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The ratings agency Fitch has once again warned the US that its triple-A credit was not consistent with its rising debt burden, but suggested that no decision would be made until 2013.  

Fitch has already tagged a negative outlook onto US sovereign debt, but the warning is a fairly soft one in the circumstances, not least because S&P has already stripped the US of its top status back in August.   Naturally, the eurozone crisis has taken the headlines for much of the second half of this year, but the US situation should not be ignored. Video:

That said, the dollar’s reserve status, the low level of treasury yields and the upcoming US election will most likely ensure that the issue of debt sustainability in the US is not tackled in 2012.   Europe should be acting as a stark warning to the US on ignoring debt sustainability, but in all probability, it won’t.

Guest post by FxPro

Commentary

Size doesn’t matter for the ECB. The ECB advanced EUR 489bln of funds to European financial institutions in the first of its 3yr long-term refinancing operations yesterday, but more important than the size of the operation is what banks do with this cash. The dichotomy between size and use explains why the euro struggled to maintain its initial positive reaction to the news. One factor behind the larger than expected take-up (twice what was forecast) is the easing of collateral rules announced earlier in the month, the ECB now appearing decidedly unfussy as to what it accepts. The amount of banks participating was also very large – nearly three times the number of bidders vs. the 1yr tender seen towards the end of October. But what happens to all this cash is by far the most important issue. Some of Europe’s political elite would like it to be invested in eurozone debt, bringing yields down to more sustainable levels. However shareholders may have something to say about this, along the lines of banks digging their own graves. Furthermore, data from the EBA show that banks have offloaded around EUR 65bln of sovereign bonds in the first nine months of the current year. Will a freeing-up of nearly EUR 1bln of funds (average for participating banks) be enough to change their mind and turn them into net buyers? Some may be hoping for this, but there would be every reason to accuse banks of repeating the financial mistakes of up to 2007 when they loaded up on sub-prime debt. In the coming days, watching both bond yields and also daily ECB borrowing and lending data will be key to getting a sense of where this cash is going.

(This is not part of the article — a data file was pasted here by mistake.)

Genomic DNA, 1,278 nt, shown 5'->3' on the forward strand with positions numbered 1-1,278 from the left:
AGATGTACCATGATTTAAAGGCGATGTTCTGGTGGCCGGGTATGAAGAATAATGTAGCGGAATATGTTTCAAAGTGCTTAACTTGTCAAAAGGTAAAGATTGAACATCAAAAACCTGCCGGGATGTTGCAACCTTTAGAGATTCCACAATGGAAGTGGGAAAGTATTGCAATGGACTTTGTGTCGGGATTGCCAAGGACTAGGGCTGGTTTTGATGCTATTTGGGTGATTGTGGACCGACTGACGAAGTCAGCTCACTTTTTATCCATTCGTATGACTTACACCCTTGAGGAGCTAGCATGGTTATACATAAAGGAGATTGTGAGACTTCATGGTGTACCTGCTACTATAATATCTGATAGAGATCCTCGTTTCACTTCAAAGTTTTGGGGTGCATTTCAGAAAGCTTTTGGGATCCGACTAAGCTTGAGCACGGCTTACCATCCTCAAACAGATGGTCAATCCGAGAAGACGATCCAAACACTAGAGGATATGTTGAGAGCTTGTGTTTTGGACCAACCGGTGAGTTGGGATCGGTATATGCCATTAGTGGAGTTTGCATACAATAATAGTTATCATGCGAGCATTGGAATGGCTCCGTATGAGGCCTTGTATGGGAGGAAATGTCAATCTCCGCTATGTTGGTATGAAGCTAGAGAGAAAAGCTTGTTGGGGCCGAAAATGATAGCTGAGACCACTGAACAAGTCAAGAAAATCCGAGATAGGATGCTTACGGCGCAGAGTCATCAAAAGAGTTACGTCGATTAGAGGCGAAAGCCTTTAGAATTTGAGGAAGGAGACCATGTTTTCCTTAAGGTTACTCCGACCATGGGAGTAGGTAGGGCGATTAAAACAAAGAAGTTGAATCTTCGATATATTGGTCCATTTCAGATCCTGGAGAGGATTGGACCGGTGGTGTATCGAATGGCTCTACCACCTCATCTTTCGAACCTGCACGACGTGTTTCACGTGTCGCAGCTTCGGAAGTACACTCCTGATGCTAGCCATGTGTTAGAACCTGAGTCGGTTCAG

The devil and the deep blue sea. UK gilt yields managed to fall to a record low yesterday, but this ‘good’ news comes with a heavy price because fiscal austerity, together with declining real incomes and rising unemployment, continue to weigh heavily on the consumer. According to the latest survey from GfK NOP, consumer confidence fell last month to the lowest level since February 2009. Also, consumers remain very wary of their financial situation, suggesting that spending will remain circumspect for some time to come. More positively, though, the Chancellor’s fiscal consolidation program remains essentially on track, with the latest public sector borrowing figures once again below expectations. For the fiscal year-to-date, the net borrowing requirement of the public sector was down more than GBP 15bln on the previous year. So, fiscal policy is doing its job in terms of attempting to protect the UK’s credit rating and contributing to lower borrowing costs, but at the cost of scuppering spending. Unfortunately, austerity is a necessary evil.

The going gets tough in China. The pressures currently weighing on the Chinese economy are all too evident in the recent stock market performance with main indices down double digits in percentage terms over the past month vs. gains in Hong Kong, Japan and most other Asian bourses. The latest comments from Premier Wen have offered some solace to markets, allowing the yuan to strengthen a touch against the USD, but overall China is still facing severe headwinds that are only likely to increase as we move into the new calendar year. Wen acknowledged that sound growth was accompanied by the fact that China was “facing many new situations and problems”. We’ve written about these quite extensively over the past few weeks, but you can also include the rapid turn-around in the domestic property market, with prices falling in many cities, and many projects yet to be completed. The authorities have also faced considerable downward pressure on the yuan as funds have been repatriated out of China by investors concerned about deteriorating domestic conditions. China has long wanted to re-balance its economy so that it is less reliant on investment and exports, shifting towards one based more on domestic demand. But this is not an easy transition to make at the best of times, and even more so when global demand is waning. Furthermore, there is every indication that China is now suffering the consequences of the over-investment of recent years, which could well further undermine this rebalancing aspiration. Further policy-easing from China can be expected next year and even before the Chinese New Year towards the end of January.